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Alemania
DE

DLG-Verlag was founded in 1952 as a subsidiary of DLG e.V. (Deutsche Landwirtschafts-Gesellschaft - German Agricultural Society) with its headquarter in Frankfurt/ Germany. The publishing company provides expertise for the agricultural and food sector.

With its subsidiaries Max-Eyth-Verlag and DLG-Agrofood Medien GmbH the DLG-Verlag offers books and magazines, as well as catalogs of the DLG's international DLG exhibitions.

DLG-Verlag Resources

Mostrando 91 - 100 de 316
Library Resource
Artículos de revistas y libros
Diciembre, 2013
Angola

Last year Angola earned 48 billion US dollars from petroleum. Yet the country that was once Africa’s largest agricultural producer is reduced to importing food. Now the government and private investors want to develop the agricultural sector, in the hope that Angola could become a new Brazil. But will there still be room for small-scale farmers?

Library Resource
Artículos de revistas y libros
Diciembre, 2013
Global

Increasing prices for agricultural commodities offer a historic opportunity to intensify production systems for small-scale farmers in many developing countries. But without agricultural policies supporting them in making use of this opportunity, many of them would lose their access to land and income, resulting in aggravated food insecurity.

Library Resource
Artículos de revistas y libros
Diciembre, 2013
Sudáfrica

Farmer organisations play a crucial role in the development of rural areas. But how influential are they when it comes to defining national policies? What can they achieve, and where are their limits? Our authors demonstrate this with regard to the small farmer organisations in South Africa.

Library Resource
Artículos de revistas y libros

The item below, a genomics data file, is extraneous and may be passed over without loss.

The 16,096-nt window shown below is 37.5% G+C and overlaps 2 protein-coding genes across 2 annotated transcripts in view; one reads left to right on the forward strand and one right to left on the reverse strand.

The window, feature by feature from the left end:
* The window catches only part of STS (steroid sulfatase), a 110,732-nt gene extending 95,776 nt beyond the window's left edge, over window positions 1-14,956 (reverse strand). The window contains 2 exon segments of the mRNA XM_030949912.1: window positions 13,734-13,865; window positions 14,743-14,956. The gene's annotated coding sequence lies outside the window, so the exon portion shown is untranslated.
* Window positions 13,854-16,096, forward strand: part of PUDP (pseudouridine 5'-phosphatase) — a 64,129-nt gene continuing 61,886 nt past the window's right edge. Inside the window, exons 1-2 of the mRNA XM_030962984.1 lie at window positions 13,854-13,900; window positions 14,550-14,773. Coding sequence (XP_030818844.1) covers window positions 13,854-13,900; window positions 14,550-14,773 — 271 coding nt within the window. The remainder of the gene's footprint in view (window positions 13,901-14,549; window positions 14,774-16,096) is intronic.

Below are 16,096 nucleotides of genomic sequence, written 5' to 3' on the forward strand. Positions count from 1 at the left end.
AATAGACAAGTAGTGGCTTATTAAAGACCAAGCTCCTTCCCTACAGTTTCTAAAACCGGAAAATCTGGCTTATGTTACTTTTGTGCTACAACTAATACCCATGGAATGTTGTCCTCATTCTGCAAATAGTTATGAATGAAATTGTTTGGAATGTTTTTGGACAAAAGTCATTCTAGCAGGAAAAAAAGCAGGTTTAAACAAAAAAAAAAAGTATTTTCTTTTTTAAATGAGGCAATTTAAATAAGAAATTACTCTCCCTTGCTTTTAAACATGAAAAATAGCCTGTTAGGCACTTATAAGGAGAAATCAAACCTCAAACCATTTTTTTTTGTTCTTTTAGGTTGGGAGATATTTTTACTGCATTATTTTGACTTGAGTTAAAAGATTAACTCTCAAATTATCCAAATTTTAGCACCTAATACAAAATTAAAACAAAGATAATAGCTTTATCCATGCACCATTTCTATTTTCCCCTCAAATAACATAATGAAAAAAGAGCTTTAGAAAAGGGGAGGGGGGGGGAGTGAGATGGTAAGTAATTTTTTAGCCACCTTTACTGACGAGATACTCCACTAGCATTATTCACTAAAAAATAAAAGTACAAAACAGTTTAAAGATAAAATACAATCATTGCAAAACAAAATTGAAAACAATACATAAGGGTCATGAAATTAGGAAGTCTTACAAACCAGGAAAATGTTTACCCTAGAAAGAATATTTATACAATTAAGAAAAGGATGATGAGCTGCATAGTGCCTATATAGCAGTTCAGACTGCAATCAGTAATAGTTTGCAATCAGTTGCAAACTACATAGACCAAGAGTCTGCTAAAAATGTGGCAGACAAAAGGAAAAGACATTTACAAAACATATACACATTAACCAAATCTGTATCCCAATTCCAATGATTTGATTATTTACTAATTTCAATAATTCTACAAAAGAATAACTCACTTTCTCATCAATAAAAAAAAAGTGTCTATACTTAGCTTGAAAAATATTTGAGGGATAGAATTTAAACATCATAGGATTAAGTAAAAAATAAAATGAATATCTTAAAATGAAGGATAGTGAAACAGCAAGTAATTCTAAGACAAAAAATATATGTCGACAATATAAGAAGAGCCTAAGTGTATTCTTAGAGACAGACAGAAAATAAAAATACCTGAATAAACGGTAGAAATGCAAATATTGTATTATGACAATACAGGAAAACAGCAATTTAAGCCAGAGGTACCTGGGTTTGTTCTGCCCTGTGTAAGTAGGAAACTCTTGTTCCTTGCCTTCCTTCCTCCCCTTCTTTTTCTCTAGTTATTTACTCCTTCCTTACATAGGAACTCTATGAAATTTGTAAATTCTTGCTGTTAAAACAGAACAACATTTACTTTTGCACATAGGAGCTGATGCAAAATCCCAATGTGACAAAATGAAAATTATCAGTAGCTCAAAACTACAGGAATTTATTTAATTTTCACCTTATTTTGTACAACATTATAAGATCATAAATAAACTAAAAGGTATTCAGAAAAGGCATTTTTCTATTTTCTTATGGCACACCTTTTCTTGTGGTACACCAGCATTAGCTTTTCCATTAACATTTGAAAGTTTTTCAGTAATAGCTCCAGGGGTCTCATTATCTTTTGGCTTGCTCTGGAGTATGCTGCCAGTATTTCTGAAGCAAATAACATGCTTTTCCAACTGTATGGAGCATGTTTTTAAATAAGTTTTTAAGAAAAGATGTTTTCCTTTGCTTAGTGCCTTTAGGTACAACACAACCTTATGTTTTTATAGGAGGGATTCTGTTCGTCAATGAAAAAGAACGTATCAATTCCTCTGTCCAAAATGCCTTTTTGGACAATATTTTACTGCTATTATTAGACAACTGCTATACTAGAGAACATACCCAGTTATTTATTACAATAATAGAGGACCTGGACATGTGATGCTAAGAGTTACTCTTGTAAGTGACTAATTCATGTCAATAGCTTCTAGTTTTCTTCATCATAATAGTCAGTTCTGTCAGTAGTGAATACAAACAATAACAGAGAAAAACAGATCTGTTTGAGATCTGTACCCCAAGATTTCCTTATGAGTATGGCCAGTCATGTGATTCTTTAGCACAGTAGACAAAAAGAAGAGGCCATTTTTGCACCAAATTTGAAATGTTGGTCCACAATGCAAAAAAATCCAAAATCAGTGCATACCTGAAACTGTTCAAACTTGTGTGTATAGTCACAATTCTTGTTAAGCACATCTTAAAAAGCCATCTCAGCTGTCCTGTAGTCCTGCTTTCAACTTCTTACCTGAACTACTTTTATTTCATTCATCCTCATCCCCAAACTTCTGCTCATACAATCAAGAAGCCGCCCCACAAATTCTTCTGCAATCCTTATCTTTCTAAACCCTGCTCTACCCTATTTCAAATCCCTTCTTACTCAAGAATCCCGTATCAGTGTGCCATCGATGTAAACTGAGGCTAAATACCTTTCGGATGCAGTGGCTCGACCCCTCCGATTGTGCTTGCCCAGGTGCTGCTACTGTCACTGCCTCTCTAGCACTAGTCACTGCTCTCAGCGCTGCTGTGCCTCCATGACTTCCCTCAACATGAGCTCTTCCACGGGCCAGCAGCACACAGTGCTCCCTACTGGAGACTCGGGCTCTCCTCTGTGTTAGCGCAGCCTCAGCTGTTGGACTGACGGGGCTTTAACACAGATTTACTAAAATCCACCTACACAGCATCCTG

Diciembre, 2013
Global

Farmer organisations that deal with policy and advocacy need a lot of specific skills. Exchange programmes with their counterparts in the North can help local farmer organisation in the Souht tap their potential.

Library Resource
Artículos de revistas y libros
Diciembre, 2013
África

The Future Agricultures Consortium was established in 2005 with support from the UK Department for International Development (DFID) as a learning alliance of leading African and UK-based research organisations. The Consortium provides independent analysis and advice for improving agricultural policy-making. The aim is to encourage critical debate and policy dialogue on the future of agriculture in Africa, elaborating the practical and policy challenges of establishing and sustaining pro-poor agricultural growth.

Library Resource
Artículos de revistas y libros
Diciembre, 2013
China

In 1978, the rural reform began in China, and since then farmers, including the poor ones, have benefited from a steady growth in income and gradually strengthened food security. This article explains how China achieved food security in the past three decades, how the reform process has affected poverty reduction and what aims are established to deal with extreme poverty and child malnutrition for the period of 2011–2020.

Library Resource
Artículos de revistas y libros
Diciembre, 2013
Global

Policy-makers often lack information and analytical capacity to effectively monitor how policies impact on different stakeholders. The MAFAP initiative of the Food and Agriculture Organization seeks to bridge this gap.

Library Resource
Artículos de revistas y libros
Diciembre, 2013
Global

The changes in global agricultural markets over the past decade have major implications on agricultural policy. What are the challenges and opportunities for development-oriented agricultural policy-making? And what advisory capacities are needed to deliver substantive advice to developing countries’ governments? The answers to these questions constitute a new agenda for contemporary capacity development for agricultural policy advice.

Library Resource
Artículos de revistas y libros
Diciembre, 2013
Global

Agricultural development has moved up the agenda. Today it has not only to reduce poverty and hunger, but also become environmentally sustainable and climate smart. Disputes over agricultural policies are highly visible, but consensus exists on fundamentals for growth. It is not just what to do that matters, but also how to do it. Increasingly, the search is not for optimal policy, but for ‘good fit’, or even ‘good-enough’ policy.

Library Resource
Artículos de revistas y libros
Diciembre, 2013
Global

The basic role for agricultural policies consists of providing the core investments and services that farmers need to develop their operations into viable farm businesses. Focusing on the sector’s enabling environment benefits both agriculture and the wider rural economy, facilitating the construction of diversified rural economies. Such policies are likely to be more effective in the long term than subsidies or market interventions, which have the opposite tendency.

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